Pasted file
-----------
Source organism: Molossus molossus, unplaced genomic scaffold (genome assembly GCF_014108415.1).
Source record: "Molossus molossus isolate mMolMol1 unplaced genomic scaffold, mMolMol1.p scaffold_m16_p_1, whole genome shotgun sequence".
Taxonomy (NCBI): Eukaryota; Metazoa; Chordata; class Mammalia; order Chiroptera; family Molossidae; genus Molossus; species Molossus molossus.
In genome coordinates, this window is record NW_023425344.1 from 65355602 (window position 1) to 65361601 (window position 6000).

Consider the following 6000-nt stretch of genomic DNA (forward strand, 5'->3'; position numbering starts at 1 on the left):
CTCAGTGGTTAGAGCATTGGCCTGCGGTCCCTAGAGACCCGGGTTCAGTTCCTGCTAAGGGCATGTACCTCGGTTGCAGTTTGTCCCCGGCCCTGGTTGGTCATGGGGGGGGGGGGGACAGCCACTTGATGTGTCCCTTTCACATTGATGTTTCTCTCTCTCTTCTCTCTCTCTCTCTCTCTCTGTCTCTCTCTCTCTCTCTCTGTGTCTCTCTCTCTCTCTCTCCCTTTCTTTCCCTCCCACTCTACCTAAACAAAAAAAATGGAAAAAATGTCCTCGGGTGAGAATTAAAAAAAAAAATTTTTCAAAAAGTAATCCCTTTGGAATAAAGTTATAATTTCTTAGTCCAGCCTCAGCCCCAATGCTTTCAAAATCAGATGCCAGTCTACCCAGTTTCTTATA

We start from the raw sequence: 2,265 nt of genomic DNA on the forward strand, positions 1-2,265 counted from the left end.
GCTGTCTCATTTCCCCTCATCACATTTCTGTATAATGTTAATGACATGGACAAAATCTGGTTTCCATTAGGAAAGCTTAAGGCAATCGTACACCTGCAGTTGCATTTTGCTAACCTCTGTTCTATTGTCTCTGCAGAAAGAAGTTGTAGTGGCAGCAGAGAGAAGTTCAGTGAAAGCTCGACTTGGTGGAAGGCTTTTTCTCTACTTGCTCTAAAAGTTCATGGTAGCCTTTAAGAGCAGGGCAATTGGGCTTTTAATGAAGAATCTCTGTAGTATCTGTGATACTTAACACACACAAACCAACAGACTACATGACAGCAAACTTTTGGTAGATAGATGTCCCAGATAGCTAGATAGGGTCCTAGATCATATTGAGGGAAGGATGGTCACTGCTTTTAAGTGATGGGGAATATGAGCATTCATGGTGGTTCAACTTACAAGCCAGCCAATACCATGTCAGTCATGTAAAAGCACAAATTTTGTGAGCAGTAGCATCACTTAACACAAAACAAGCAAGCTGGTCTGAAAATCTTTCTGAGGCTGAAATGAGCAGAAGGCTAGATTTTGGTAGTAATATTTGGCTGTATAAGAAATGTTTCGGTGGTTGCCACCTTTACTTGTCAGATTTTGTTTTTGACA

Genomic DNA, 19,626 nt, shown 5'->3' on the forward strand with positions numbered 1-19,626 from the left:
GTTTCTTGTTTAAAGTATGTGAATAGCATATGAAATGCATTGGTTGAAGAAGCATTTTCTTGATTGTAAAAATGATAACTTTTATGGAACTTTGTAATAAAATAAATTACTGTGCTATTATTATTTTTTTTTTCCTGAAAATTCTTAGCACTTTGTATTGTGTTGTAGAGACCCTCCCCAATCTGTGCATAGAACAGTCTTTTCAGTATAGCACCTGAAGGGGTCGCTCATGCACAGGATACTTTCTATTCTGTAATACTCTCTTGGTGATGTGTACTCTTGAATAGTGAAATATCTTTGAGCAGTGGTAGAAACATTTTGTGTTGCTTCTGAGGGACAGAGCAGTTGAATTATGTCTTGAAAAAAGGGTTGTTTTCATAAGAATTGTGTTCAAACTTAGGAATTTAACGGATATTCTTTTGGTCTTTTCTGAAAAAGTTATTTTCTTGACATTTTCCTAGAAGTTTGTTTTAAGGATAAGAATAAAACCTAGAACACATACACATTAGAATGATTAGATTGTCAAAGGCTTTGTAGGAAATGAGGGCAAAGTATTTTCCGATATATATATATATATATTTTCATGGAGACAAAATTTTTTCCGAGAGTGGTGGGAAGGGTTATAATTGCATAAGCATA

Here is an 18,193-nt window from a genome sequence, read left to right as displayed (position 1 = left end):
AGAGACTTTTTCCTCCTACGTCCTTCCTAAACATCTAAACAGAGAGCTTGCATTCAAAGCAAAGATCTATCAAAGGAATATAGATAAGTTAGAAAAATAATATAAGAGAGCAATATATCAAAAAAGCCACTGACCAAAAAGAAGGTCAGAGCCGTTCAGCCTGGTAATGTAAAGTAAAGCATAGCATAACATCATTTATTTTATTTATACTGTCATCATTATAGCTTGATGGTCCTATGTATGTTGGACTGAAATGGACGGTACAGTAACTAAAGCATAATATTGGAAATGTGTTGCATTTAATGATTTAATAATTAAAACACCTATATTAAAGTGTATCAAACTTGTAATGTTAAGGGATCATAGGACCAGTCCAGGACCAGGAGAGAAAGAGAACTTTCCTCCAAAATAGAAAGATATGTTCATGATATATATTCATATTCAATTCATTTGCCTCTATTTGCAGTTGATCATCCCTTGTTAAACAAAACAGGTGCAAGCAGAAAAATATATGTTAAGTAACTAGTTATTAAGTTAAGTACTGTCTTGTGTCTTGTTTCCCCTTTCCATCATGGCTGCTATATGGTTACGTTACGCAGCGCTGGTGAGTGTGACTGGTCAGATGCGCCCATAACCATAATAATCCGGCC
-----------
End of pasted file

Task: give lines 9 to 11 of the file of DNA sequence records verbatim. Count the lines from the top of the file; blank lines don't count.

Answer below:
Genomic DNA, 19,626 nt, shown 5'->3' on the forward strand with positions numbered 1-19,626 from the left:
GTTTCTTGTTTAAAGTATGTGAATAGCATATGAAATGCATTGGTTGAAGAAGCATTTTCTTGATTGTAAAAATGATAACTTTTATGGAACTTTGTAATAAAATAAATTACTGTGCTATTATTATTTTTTTTTTCCTGAAAATTCTTAGCACTTTGTATTGTGTTGTAGAGACCCTCCCCAATCTGTGCATAGAACAGTCTTTTCAGTATAGCACCTGAAGGGGTCGCTCATGCACAGGATACTTTCTATTCTGTAATACTCTCTTGGTGATGTGTACTCTTGAATAGTGAAATATCTTTGAGCAGTGGTAGAAACATTTTGTGTTGCTTCTGAGGGACAGAGCAGTTGAATTATGTCTTGAAAAAAGGGTTGTTTTCATAAGAATTGTGTTCAAACTTAGGAATTTAACGGATATTCTTTTGGTCTTTTCTGAAAAAGTTATTTTCTTGACATTTTCCTAGAAGTTTGTTTTAAGGATAAGAATAAAACCTAGAACACATACACATTAGAATGATTAGATTGTCAAAGGCTTTGTAGGAAATGAGGGCAAAGTATTTTCCGATATATATATATATATATTTTCATGGAGACAAAATTTTTTCCGAGAGTGGTGGGAAGGGTTATAATTGCATAAGCATA

Here is an 18,193-nt window from a genome sequence, read left to right as displayed (position 1 = left end):